Monday, 04 April 2011 16:17

Louisiana Redistricting In House And Senate Is More Of The Same

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Christopher TidmoreThe March Special Legislative session to redistrict the boundaries of 105 House, 35 Senate, and 6 Congressional seats closed its second week with the GOP and the Black Caucuses managing to increase the number of legislative districts gerrymandered to be sympathetic to electing members of each.  
       Yet, the real story of the 2011 Special Session is that neither side got all that it wanted, ensuring the continued survival of many White Democratic districts—especially in the State House and most particularly in New Orleans.

        Often redistricting in Louisiana involves two factors, incumbency protection and a tacit cooperation between the Black Caucus and the Republicans to create more African-American majority seats.   Removing minority voters correspondingly usually renders White GOP seats.
        The astonishing fact of this Special Session so far is how a Republican Speaker of the House has, for the most part, resisted this trend, protecting many White Democratic incumbents.  In fact, he faced off against some of his closest allies in his own party.
        Case in point.   On Tuesday, the Jefferson House delegation launched an effort to expand three Jefferson GOP House seats into Orleans Parish.  Under Tucker’s plan, only one Representative would cross parish lines on the East Bank.   Rep. Nick Lorusso would see his Lakeview seat drawn into Bucktown, pretty much around the precincts of the home of fellow GOP Rep. John LaBruzzo.  The remainder of LaBruzzo’s district in Old Metairie would be mostly given to Cameron Henry.  Meanwhile, Henry would lose the four Orleans Riverbend precincts and most of Central Metairie North of Lafrenere Park that he currently represents to other Jeff Reps.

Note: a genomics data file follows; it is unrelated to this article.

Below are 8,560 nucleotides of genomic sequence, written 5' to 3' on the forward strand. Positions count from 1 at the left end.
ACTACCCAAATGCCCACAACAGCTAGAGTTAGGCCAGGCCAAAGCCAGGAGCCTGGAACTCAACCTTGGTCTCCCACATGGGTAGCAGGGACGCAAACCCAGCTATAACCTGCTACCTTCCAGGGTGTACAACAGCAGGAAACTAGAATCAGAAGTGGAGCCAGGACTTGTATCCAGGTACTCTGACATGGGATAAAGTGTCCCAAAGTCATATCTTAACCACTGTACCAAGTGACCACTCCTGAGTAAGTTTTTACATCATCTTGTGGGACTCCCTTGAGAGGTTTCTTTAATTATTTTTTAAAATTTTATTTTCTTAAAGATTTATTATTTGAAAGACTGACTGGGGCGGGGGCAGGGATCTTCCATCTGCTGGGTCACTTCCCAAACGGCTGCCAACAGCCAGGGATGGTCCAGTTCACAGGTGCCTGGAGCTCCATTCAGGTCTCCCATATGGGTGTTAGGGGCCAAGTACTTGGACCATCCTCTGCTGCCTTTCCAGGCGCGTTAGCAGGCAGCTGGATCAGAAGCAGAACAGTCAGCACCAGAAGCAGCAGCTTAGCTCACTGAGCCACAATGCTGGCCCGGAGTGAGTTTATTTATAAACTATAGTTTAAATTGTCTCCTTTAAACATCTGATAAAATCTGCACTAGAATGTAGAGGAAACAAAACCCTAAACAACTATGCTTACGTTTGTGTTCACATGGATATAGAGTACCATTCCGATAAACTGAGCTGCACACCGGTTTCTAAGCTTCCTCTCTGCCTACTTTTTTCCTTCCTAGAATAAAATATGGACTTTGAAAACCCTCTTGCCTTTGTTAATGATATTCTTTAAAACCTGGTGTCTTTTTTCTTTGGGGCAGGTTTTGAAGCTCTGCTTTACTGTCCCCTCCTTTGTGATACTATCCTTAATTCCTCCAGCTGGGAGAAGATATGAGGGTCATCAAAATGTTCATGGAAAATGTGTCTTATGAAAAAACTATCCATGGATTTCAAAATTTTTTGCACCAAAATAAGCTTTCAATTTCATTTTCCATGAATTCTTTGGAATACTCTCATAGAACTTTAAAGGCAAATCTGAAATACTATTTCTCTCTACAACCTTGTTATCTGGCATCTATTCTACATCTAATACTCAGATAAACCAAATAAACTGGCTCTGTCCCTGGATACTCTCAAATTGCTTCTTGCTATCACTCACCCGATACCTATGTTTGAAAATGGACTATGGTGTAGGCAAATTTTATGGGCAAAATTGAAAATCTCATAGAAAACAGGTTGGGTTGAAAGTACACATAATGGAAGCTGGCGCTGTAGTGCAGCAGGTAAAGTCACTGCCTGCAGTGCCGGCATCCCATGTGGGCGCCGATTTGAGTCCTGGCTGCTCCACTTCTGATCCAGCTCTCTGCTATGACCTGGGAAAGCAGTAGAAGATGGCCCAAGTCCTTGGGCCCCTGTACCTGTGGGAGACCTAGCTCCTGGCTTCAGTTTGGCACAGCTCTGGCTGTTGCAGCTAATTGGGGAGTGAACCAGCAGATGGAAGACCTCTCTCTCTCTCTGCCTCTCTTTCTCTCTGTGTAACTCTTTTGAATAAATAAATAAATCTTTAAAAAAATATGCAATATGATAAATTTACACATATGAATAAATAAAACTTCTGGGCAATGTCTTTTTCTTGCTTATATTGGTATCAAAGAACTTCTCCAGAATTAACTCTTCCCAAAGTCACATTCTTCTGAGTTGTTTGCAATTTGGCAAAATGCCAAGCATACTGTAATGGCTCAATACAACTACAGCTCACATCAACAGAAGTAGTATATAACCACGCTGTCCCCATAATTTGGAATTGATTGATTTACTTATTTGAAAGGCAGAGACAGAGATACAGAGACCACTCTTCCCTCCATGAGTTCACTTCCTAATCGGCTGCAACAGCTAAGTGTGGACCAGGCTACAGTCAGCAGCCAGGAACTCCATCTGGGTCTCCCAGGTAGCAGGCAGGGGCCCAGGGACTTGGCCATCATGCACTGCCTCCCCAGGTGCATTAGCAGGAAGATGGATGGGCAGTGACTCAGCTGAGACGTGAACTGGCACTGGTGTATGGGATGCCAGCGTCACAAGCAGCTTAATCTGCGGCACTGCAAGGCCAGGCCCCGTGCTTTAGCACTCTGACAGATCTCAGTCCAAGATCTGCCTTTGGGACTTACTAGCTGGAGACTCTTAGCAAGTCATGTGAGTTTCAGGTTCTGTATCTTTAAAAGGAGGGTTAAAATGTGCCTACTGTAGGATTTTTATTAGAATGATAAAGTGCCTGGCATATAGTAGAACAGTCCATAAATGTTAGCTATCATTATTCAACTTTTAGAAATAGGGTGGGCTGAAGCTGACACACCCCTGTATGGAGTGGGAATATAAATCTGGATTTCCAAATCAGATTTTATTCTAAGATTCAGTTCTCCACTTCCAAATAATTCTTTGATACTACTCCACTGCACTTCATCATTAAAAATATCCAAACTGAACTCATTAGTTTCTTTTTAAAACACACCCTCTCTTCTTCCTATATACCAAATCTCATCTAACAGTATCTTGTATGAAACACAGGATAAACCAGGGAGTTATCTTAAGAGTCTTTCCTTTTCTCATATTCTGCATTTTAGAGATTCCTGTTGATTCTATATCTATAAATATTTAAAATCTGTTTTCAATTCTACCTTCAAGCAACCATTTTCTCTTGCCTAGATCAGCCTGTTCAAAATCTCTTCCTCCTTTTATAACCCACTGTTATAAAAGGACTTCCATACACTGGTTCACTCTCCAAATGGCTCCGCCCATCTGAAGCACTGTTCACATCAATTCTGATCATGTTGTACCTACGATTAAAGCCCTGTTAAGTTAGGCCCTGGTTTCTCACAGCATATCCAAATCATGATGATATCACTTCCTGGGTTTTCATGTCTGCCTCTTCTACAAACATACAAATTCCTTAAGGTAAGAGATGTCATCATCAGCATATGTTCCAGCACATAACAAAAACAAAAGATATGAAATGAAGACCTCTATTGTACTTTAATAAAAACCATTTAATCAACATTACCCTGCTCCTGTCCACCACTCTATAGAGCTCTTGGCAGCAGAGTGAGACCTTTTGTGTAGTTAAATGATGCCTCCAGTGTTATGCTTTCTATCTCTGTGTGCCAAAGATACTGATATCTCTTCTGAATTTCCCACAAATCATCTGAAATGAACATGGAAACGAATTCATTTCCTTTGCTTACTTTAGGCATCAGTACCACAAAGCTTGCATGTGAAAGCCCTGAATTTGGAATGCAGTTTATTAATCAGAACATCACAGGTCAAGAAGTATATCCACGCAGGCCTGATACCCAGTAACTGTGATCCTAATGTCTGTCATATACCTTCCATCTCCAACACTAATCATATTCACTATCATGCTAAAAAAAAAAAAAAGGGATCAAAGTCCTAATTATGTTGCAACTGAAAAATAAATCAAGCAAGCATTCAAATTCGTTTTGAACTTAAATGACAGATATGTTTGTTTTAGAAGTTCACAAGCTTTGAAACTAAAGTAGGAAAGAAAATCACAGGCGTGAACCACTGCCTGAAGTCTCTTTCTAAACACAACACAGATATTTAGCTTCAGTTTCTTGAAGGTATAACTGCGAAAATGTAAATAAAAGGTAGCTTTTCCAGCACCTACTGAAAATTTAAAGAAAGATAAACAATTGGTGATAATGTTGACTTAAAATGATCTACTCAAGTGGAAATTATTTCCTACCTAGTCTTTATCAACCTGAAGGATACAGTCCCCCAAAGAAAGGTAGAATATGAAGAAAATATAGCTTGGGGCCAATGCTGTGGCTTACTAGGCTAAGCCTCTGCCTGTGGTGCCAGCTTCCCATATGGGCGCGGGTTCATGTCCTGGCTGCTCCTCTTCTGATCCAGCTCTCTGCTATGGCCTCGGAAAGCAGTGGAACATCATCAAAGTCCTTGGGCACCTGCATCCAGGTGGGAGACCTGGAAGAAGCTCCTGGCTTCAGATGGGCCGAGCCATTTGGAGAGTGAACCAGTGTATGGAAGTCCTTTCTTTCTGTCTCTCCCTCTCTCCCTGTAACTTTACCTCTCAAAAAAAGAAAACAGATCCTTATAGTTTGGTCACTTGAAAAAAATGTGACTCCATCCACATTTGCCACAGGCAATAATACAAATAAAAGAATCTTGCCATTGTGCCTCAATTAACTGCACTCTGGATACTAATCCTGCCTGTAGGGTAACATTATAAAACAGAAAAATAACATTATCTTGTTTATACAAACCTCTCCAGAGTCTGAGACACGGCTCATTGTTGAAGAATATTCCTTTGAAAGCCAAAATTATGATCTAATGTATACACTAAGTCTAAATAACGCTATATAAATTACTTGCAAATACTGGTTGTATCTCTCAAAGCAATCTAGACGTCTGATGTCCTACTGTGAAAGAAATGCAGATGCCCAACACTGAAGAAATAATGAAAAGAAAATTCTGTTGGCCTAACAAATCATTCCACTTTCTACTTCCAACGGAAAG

The plan meant that two Republicans districts would become one, ensuring an interparty fight in the Fall.   Led by Jefferson Rep. Tony Ligi and Henry, the Republican House delegation proposed drawing three GOP seats into Uptown.
       Under Tucker’s Map, Uptown and Downtown remained relatively unbalkanized.   Thanks to retiring Reps. Walker Hines and Juan LaFonta, Tucker drew a map that essentially preserved three separate Democratic seats, held by whites, Neil Abramson, Walt Leger and Helena Moreno.
        In the latest Tucker plan, those three representatives each would have single districts that combine to span the Mississippi River crescent south of Lakeview and Gentilly. "We're still going to have 19 districts on the south shore" of Lake Pontchartrain, with 20 members wanting another term, Tucker explained.
         Led by Metairie GOP Rep. Tony Ligi, the Jefferson delegation attempted, to restore Henry’s precincts in Riverbend and drastically expand their number, draw LaBruzzo a seat that does from Bucktown almost to Tulane University, and carve out a district for Lorusso that would go from Lakeview to the Zoo.  
       The attempt would have put White majority legislative seats together, and would have had little impact on the African-American majorities of other Orleans Black held districts.   Had Tucker strongly supported the measure, it would have passed.   Instead, despite having Governor Jindal’s support, it failed 47-49.   Just two votes.